The XECUTE command makes an entry in the GT.M invocation stack and executes the argument as GT.M code.

The format of the XECUTE command is:

X[ECUTE]:tvexpr expr[:tvexpr][,...]

An explicit or implicit QUIT within the scope of the XECUTE, but not within the scope of any closer DO, FOR, XECUTE or extrinsic, returns execution to the instruction following the calling point. This may be the next XECUTE argument or another command. At the end of the code specified by the XECUTE argument expression, GT.M performs an implicit QUIT.

Because XECUTE causes run-time compilation in GT.M, and because it tends to obscure code, use XECUTE only when other approaches clearly do not meet your particular requirement.

GT.M compiles XECUTE <literal> at compile time when the literal is valid GT.M code that has minimal impact on the M virtual machine. An XECUTE literal containing GOTO, NEW, QUIT, (nested) XECUTE and indirection can't be precompiled because of the interaction of those features with the stack architecture of the M virtual machine. Precompiled XECUTE literals do not show up in $STATCK() as having a separate stack level, but rather "disappear" into the stack level of the original XECUTE. Please observe the following cautions:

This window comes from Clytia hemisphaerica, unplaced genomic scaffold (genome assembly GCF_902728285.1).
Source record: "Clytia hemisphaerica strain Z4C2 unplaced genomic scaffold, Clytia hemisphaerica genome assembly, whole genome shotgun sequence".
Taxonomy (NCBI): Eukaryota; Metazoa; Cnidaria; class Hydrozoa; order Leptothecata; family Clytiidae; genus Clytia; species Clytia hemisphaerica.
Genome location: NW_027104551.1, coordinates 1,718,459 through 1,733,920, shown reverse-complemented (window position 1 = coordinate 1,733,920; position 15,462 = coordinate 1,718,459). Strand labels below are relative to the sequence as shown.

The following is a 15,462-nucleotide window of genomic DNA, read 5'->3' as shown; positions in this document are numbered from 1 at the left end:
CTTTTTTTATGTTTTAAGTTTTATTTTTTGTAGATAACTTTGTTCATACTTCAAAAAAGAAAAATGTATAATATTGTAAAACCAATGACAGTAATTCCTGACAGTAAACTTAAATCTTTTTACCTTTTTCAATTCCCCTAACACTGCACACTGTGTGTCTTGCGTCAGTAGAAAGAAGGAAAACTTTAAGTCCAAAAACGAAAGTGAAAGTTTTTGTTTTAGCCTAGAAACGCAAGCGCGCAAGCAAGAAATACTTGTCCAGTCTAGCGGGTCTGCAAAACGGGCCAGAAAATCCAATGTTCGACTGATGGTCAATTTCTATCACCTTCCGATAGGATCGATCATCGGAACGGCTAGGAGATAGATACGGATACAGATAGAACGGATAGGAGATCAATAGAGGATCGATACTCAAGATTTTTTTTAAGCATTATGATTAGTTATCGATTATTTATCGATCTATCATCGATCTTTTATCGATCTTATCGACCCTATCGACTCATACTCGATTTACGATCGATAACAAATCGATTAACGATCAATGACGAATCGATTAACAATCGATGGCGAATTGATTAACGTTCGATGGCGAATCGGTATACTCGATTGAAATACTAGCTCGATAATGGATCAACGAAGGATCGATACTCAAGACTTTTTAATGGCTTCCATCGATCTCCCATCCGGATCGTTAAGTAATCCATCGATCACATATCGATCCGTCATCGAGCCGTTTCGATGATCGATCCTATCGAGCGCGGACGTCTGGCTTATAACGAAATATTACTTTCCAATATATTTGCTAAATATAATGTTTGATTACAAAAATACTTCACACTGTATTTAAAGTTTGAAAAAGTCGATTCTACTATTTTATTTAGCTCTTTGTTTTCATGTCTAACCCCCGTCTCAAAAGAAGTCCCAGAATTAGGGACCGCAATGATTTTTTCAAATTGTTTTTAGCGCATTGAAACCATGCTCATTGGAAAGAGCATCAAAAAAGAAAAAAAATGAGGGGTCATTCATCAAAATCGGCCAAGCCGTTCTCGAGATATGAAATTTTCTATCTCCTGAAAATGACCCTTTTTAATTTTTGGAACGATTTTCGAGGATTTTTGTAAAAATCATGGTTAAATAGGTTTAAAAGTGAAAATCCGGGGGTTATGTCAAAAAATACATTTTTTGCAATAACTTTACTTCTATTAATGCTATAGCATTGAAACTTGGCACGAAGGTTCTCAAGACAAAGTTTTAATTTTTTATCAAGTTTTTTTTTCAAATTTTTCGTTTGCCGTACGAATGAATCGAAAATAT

Note that indirection almost always performs better than an XECUTE that can't be precompiled. Note also that adding a QUIT at the end of an XECUTE that does not contain a FOR will leave it for run time compilation.

Examples of XECUTE


GTM>Xecute "Write ""HELLO"""

This demonstrates a simple use of Xecute.


Set x="" For Set x=$Order(^%x(x)) Quit:x=""  Xecute x

This $ORDER() loop XECUTEs code out of the first level of the global array ^%x. Note that, in most cases, having the code in a GT.M source file, for example TMPX.m, and using a Do ^TMPX improves efficiency.